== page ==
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berend:

 

 

 

Also have you connected the wires to the N/C or N/O terminals on the relay?

 

Pardon my utter ignorance here! I suppose I can Google that to see if I understand that, but if you have something that an utter knoob at electrical engineering can understand?  

 

The relay has 3 output pins, they'll be Common, N/O (Normally Open), and N/C (Normally Closed).

 

N/C is connected to Common when no voltage is applied to the other side of the Relay (it is "off")

 

N/O is connected to Common when voltage is applied to the other side of the Relay (it is "on")

 

HTH


gregmcc
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  #1558160 23-May-2016 19:08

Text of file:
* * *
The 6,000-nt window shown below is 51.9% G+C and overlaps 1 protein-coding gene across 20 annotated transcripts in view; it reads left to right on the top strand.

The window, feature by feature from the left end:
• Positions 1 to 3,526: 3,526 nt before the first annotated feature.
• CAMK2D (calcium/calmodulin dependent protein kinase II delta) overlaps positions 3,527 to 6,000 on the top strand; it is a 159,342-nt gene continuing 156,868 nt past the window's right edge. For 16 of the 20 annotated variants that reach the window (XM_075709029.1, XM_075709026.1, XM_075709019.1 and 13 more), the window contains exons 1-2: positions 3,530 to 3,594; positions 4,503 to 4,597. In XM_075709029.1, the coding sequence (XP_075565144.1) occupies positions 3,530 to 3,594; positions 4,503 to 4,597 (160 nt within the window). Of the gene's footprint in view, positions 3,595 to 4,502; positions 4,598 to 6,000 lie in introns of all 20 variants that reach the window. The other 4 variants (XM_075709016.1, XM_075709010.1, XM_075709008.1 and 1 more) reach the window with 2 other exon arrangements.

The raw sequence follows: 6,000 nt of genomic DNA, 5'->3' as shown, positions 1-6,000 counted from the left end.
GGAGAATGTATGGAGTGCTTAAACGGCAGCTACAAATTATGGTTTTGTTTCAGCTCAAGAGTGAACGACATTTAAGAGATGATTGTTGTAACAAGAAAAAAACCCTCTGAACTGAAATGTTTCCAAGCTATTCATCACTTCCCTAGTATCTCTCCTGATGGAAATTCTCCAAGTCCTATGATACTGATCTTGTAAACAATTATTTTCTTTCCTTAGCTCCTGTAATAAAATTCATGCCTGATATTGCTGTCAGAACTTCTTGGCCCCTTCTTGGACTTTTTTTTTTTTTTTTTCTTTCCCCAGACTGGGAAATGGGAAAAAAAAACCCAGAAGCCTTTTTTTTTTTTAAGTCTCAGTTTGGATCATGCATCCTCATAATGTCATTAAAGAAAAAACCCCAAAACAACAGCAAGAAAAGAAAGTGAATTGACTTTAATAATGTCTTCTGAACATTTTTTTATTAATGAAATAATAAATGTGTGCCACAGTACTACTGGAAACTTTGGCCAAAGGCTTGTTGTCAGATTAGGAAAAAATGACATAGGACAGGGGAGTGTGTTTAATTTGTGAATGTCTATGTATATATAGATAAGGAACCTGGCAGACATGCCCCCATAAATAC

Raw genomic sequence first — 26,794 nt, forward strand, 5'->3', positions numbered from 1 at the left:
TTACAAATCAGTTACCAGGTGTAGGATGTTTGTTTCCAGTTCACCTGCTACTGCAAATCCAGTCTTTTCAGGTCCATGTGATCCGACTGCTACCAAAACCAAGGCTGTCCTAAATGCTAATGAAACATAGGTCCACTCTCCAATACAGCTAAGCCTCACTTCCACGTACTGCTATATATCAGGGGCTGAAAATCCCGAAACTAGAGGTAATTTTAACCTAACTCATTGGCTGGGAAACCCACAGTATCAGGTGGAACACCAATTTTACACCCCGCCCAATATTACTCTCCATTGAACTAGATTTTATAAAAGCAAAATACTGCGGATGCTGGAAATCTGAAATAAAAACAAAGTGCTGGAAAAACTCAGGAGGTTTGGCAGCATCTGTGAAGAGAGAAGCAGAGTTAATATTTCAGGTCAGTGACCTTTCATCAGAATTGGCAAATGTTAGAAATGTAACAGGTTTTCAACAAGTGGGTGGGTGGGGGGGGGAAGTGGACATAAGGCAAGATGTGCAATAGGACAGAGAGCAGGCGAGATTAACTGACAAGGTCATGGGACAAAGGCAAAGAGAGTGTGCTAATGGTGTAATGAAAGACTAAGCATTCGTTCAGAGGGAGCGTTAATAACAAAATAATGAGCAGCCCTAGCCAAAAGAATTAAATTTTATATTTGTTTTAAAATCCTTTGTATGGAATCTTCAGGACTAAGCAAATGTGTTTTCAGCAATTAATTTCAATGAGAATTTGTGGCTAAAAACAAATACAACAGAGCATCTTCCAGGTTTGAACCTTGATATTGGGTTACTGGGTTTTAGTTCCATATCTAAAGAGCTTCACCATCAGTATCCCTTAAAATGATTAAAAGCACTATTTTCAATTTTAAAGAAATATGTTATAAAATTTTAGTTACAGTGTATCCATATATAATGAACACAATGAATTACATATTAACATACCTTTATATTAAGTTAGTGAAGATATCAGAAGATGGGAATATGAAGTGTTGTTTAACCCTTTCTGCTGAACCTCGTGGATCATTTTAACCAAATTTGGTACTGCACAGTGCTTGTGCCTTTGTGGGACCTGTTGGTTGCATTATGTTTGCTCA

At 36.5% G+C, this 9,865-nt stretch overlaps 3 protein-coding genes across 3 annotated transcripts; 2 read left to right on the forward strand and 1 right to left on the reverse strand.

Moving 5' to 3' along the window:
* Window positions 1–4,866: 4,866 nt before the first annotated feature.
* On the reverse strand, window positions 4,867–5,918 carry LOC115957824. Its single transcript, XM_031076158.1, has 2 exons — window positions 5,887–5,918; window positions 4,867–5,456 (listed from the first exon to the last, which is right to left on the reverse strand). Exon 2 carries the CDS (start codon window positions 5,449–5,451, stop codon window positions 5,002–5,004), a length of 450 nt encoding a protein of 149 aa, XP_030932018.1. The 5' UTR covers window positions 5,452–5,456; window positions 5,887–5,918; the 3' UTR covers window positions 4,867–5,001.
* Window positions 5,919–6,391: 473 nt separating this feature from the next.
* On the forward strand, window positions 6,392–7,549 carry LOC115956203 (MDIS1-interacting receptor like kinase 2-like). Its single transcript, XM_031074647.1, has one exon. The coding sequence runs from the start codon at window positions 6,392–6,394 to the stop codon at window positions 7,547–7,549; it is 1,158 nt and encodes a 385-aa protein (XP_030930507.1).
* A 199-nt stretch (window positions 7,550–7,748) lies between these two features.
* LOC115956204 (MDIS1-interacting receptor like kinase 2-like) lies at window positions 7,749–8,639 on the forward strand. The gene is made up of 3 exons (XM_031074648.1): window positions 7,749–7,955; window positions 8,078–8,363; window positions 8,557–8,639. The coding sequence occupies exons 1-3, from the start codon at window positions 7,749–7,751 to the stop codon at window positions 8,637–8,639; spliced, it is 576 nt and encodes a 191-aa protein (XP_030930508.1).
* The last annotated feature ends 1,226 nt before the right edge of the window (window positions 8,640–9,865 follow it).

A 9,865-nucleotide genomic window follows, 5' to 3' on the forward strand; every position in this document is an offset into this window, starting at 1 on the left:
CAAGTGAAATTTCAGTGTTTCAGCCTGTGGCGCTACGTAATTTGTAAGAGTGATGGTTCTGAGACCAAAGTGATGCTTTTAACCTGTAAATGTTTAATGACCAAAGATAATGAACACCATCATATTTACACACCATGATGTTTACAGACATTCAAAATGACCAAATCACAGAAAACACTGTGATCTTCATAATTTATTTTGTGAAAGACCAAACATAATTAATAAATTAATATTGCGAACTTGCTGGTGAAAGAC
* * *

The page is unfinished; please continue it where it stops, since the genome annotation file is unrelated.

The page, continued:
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how about the make/model of the relay you are using, take a look at the side or top of the relay there should be a diagram showing which pins are the coil, and which pins are the switch contacts.

 

 

 

Other possible problem is the door opener is looking for a falling edge control, which means it has to see the switch close then open before it kicks in to life.

 

Start by remove the wiring from the door opener and make sure it still functions correctly, connect the push button wires between COM or C and N/O (normally open), relay coil A1 and A2 go to the output from the Pi




Fred99
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  #1558194 23-May-2016 20:04